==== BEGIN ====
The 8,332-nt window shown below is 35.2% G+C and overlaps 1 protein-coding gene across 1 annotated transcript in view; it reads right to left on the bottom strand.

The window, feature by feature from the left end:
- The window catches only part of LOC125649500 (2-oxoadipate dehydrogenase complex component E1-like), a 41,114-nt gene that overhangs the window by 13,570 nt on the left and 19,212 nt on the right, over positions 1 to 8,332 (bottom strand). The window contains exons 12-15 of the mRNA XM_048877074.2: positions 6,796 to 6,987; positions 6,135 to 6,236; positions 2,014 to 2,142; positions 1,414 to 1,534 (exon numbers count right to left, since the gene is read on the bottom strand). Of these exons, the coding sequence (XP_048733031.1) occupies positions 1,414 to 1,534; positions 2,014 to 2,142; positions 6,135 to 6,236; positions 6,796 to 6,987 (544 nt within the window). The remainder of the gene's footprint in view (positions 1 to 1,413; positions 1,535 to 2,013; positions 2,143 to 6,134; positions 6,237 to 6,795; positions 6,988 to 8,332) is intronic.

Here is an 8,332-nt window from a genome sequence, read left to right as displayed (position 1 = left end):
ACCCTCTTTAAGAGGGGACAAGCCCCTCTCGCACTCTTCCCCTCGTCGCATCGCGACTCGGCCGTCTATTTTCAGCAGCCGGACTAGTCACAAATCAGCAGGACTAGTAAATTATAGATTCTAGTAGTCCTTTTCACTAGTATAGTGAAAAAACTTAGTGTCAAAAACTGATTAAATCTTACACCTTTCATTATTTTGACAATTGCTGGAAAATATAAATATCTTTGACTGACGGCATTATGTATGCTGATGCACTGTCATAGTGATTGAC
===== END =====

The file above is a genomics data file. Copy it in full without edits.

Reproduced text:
The 8,332-nt window shown below is 35.2% G+C and overlaps 1 protein-coding gene across 1 annotated transcript in view; it reads right to left on the bottom strand.

The window, feature by feature from the left end:
- The window catches only part of LOC125649500 (2-oxoadipate dehydrogenase complex component E1-like), a 41,114-nt gene that overhangs the window by 13,570 nt on the left and 19,212 nt on the right, over positions 1 to 8,332 (bottom strand). The window contains exons 12-15 of the mRNA XM_048877074.2: positions 6,796 to 6,987; positions 6,135 to 6,236; positions 2,014 to 2,142; positions 1,414 to 1,534 (exon numbers count right to left, since the gene is read on the bottom strand). Of these exons, the coding sequence (XP_048733031.1) occupies positions 1,414 to 1,534; positions 2,014 to 2,142; positions 6,135 to 6,236; positions 6,796 to 6,987 (544 nt within the window). The remainder of the gene's footprint in view (positions 1 to 1,413; positions 1,535 to 2,013; positions 2,143 to 6,134; positions 6,237 to 6,795; positions 6,988 to 8,332) is intronic.

Here is an 8,332-nt window from a genome sequence, read left to right as displayed (position 1 = left end):
ACCCTCTTTAAGAGGGGACAAGCCCCTCTCGCACTCTTCCCCTCGTCGCATCGCGACTCGGCCGTCTATTTTCAGCAGCCGGACTAGTCACAAATCAGCAGGACTAGTAAATTATAGATTCTAGTAGTCCTTTTCACTAGTATAGTGAAAAAACTTAGTGTCAAAAACTGATTAAATCTTACACCTTTCATTATTTTGACAATTGCTGGAAAATATAAATATCTTTGACTGACGGCATTATGTATGCTGATGCACTGTCATAGTGATTGAC